Govt to Take Lead at National Repair Center for Cultural Properties; Responsible for Raising Awareness, Developing Human Resources

Yomiuri Shimbun file photo
People checking the condition of a cultural property at the Kyoto National Museum, a potential site for the planned national center for the repair of cultural properties, in September.

The government is to play an active role at the planned national center for the repair of cultural properties, focusing not only on repair works but also on training human resources to achieve sustainable preservation and utilization of cultural properties in the medium- and long-term, according to a basic plan formulated by the government.

The center is planned to be established in Kyoto by 2030 to carry out the repair of cultural properties and training of human resources in an integrated manner.

The Cultural Affairs Agency will soon announce the basic plan, according to government sources.

In Japan, repair works of cultural properties has been carried out with a focus on handing them down to future generations in current condition, rather than restoring them to their original condition.

So far, the repair of cultural properties has been mainly handled by private-sector workshops with funding from the government. On this point, the basic plan says, “It is unclear which party plays the central role in promoting the repair of cultural properties and controlling the quality.” It also points out the lack of human resources who will coordinate repair plans as a problem.

The basic plan was formulated with the expectation that the government will play a central role in repair works so that information is consolidated and necessary tasks are completed systematically. National treasures and important cultural properties, such as sculptures and paintings, are expected to be repaired at the center.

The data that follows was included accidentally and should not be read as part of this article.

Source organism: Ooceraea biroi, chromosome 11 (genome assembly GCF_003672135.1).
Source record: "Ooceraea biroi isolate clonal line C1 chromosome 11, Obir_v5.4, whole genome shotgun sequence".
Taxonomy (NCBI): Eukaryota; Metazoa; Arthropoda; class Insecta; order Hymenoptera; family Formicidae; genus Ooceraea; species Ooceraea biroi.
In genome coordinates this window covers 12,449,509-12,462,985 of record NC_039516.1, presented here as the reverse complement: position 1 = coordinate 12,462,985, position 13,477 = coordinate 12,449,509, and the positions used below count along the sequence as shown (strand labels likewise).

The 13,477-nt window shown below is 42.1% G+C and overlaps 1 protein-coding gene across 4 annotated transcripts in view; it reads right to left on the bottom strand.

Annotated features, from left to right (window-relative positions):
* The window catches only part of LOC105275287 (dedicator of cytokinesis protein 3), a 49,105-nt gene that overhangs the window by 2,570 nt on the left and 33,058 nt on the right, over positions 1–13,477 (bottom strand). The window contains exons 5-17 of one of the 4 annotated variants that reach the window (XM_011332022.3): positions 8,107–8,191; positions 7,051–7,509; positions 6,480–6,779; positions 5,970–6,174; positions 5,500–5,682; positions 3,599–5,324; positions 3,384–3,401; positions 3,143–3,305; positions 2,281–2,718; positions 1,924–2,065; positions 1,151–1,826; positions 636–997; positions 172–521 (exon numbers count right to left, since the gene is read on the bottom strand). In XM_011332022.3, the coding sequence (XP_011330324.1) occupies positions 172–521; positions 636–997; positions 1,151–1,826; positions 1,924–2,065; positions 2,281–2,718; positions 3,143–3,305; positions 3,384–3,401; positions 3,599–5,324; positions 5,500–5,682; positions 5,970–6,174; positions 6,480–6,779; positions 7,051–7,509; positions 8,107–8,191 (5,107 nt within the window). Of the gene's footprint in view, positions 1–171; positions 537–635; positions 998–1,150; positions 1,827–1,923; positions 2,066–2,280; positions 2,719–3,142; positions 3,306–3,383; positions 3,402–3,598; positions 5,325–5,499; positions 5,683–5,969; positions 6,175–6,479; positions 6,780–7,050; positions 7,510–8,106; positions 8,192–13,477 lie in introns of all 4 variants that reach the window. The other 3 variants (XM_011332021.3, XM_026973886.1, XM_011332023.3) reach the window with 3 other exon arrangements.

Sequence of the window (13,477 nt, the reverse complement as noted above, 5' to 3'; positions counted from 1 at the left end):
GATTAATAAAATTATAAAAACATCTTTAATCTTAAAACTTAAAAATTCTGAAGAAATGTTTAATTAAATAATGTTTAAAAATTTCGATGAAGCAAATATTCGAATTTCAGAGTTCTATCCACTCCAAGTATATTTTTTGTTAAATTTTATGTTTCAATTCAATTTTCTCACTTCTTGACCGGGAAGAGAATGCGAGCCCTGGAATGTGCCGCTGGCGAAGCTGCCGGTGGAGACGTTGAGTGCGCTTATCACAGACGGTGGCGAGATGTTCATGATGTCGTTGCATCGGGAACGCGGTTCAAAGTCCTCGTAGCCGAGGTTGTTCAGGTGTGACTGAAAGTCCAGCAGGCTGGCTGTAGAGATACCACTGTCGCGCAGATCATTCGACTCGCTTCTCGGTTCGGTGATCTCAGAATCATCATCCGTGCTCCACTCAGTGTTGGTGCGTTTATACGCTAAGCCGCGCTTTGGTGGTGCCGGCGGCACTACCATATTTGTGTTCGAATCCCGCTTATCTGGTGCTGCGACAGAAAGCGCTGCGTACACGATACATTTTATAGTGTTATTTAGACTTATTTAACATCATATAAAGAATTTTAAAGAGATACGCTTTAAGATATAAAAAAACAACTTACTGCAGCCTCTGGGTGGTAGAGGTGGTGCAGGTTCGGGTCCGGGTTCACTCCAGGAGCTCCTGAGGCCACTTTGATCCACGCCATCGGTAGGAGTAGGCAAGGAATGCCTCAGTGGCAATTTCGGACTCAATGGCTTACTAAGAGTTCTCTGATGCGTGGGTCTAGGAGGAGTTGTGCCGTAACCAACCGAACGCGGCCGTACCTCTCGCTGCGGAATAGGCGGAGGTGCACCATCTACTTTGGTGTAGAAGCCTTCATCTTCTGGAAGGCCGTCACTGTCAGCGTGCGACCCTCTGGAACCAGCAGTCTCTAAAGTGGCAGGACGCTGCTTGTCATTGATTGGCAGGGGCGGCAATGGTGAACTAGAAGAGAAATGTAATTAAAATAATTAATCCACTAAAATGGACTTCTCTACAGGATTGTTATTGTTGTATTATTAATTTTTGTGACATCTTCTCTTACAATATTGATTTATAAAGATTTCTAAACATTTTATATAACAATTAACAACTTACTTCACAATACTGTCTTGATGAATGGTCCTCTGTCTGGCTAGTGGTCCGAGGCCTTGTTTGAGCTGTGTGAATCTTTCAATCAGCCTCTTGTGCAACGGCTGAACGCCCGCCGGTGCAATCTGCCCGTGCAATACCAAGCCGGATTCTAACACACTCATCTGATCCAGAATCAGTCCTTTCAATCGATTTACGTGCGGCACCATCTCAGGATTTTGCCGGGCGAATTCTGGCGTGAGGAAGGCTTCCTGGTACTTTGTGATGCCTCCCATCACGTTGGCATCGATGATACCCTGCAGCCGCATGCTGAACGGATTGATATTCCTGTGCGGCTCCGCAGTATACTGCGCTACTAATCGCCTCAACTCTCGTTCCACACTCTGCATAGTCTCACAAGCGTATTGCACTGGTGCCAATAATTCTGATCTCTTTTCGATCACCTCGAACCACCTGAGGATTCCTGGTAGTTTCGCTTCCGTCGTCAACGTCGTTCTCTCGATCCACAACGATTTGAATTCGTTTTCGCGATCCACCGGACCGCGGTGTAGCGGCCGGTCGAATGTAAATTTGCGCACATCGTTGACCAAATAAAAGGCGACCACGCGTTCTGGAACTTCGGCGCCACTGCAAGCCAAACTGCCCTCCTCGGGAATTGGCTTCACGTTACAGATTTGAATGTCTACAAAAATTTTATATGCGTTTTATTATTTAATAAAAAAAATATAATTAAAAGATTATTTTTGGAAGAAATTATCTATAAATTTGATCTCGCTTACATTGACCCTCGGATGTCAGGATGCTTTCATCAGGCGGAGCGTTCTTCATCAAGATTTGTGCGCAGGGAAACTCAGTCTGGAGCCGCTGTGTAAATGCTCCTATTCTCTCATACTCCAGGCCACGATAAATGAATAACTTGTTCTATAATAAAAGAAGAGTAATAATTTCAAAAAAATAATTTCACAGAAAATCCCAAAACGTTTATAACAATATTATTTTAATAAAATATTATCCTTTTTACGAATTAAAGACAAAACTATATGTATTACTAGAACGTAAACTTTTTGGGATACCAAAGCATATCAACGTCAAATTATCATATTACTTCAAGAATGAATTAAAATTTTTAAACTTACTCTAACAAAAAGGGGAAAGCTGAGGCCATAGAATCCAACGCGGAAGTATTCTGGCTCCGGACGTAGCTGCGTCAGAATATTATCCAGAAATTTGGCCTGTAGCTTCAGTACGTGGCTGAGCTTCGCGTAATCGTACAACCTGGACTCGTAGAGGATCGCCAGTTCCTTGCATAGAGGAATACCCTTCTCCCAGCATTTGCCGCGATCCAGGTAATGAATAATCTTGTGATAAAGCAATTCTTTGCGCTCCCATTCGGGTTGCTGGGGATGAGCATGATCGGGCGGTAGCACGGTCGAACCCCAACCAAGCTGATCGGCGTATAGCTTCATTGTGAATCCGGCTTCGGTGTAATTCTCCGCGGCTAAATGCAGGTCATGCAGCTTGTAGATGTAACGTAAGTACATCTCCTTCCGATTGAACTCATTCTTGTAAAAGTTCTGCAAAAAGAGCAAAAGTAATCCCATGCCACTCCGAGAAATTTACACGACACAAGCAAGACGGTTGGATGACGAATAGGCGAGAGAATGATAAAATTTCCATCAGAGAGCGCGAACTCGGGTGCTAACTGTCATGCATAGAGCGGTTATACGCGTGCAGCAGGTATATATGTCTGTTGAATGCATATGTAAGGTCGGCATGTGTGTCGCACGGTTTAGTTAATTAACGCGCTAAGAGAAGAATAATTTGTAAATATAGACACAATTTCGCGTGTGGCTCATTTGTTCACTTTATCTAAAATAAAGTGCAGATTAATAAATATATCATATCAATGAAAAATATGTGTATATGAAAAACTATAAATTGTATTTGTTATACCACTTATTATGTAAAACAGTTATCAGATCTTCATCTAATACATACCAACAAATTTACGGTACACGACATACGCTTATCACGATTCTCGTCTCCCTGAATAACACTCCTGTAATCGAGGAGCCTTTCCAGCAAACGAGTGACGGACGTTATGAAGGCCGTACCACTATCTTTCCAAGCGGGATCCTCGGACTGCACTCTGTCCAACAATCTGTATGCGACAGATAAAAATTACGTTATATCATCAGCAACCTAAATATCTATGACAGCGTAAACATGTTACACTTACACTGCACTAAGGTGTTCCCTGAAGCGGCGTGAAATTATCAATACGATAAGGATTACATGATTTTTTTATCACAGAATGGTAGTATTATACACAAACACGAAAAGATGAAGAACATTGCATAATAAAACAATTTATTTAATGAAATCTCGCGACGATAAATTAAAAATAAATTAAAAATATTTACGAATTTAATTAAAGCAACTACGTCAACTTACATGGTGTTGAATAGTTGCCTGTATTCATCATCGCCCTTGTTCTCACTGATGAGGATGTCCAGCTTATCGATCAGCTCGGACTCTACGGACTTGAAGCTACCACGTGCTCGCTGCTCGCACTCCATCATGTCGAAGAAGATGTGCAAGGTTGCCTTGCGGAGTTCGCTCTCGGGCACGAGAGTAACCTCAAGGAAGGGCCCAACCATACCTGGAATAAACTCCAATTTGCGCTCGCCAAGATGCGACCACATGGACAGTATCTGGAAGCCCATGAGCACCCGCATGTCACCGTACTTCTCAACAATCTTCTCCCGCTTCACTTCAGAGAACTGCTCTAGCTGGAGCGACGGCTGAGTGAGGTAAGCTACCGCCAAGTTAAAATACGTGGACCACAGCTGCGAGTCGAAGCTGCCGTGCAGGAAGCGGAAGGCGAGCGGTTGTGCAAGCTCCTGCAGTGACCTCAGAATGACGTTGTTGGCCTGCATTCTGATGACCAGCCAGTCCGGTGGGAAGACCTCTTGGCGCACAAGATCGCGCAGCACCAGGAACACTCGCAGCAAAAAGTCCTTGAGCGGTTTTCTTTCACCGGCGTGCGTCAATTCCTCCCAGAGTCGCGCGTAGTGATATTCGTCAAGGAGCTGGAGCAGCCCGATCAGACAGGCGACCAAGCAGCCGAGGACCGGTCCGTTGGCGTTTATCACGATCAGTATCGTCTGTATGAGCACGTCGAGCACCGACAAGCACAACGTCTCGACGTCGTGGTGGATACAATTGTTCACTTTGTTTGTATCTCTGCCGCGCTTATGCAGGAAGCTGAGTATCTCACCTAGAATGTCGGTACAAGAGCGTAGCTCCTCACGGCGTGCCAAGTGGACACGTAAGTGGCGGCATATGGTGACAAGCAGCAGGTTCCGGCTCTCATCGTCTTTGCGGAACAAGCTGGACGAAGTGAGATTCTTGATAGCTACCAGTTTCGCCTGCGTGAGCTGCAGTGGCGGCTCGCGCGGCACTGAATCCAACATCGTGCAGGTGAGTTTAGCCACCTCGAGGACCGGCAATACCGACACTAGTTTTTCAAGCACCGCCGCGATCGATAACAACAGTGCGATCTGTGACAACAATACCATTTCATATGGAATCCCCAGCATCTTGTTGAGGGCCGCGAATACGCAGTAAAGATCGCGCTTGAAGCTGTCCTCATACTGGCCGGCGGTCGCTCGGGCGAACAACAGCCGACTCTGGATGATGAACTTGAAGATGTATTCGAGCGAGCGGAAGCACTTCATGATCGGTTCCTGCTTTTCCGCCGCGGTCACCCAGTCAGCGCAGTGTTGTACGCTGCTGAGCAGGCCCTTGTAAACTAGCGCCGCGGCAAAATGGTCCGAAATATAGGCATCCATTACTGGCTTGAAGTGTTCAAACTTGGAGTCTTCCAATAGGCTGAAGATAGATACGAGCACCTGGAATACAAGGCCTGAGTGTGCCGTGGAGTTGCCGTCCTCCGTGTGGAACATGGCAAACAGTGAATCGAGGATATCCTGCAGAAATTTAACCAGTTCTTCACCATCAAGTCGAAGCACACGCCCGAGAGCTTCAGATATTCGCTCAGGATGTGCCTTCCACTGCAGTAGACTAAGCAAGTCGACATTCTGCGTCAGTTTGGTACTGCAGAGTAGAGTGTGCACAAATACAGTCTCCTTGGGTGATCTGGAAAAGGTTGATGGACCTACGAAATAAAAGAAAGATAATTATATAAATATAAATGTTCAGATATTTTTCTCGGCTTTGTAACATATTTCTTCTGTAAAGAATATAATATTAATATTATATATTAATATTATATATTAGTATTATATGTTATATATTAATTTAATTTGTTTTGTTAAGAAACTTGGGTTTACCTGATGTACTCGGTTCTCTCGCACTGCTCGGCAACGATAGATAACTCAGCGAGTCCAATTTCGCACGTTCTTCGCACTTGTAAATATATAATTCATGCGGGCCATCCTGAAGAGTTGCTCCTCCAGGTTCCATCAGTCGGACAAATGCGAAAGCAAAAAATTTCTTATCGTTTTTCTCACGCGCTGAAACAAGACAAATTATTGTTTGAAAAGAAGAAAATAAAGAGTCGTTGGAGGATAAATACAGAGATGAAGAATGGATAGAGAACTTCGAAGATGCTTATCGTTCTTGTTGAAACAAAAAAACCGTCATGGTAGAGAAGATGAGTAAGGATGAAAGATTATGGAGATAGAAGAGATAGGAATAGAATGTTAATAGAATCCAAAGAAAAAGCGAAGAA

Meanwhile, the basic plan also indicates concerns over repair techniques due to the aging of craftspeople, saying “more than a few repair techniques are on the verge of disappearing due to the lack of successors.” It also touches on the difficulty of securing space for repair works as well as procuring necessary tools and raw materials.

  • The basic plan stipulates the repair center’s responsibilities as the “control tower” for the repair of cultural properties as follows:
  • – Promoting repairs, including the consolidation and dissemination of information
  • – Establish a repair and research system for the study of cultural works
  • – Developing human resources
  • – Raising public awareness

Specifically, the center is expected to manage all procedures from receiving repair consultations to aftercare in an integrated manner and systematically preserve records of repair work.

It will also have the responsibility of matching those aspiring to become repair technicians with private-sector workshops looking for successors.

The center is also expected to make efforts towards eliminating the lack of understanding of Japan’s repair culture both at home and abroad through exhibitions and videos.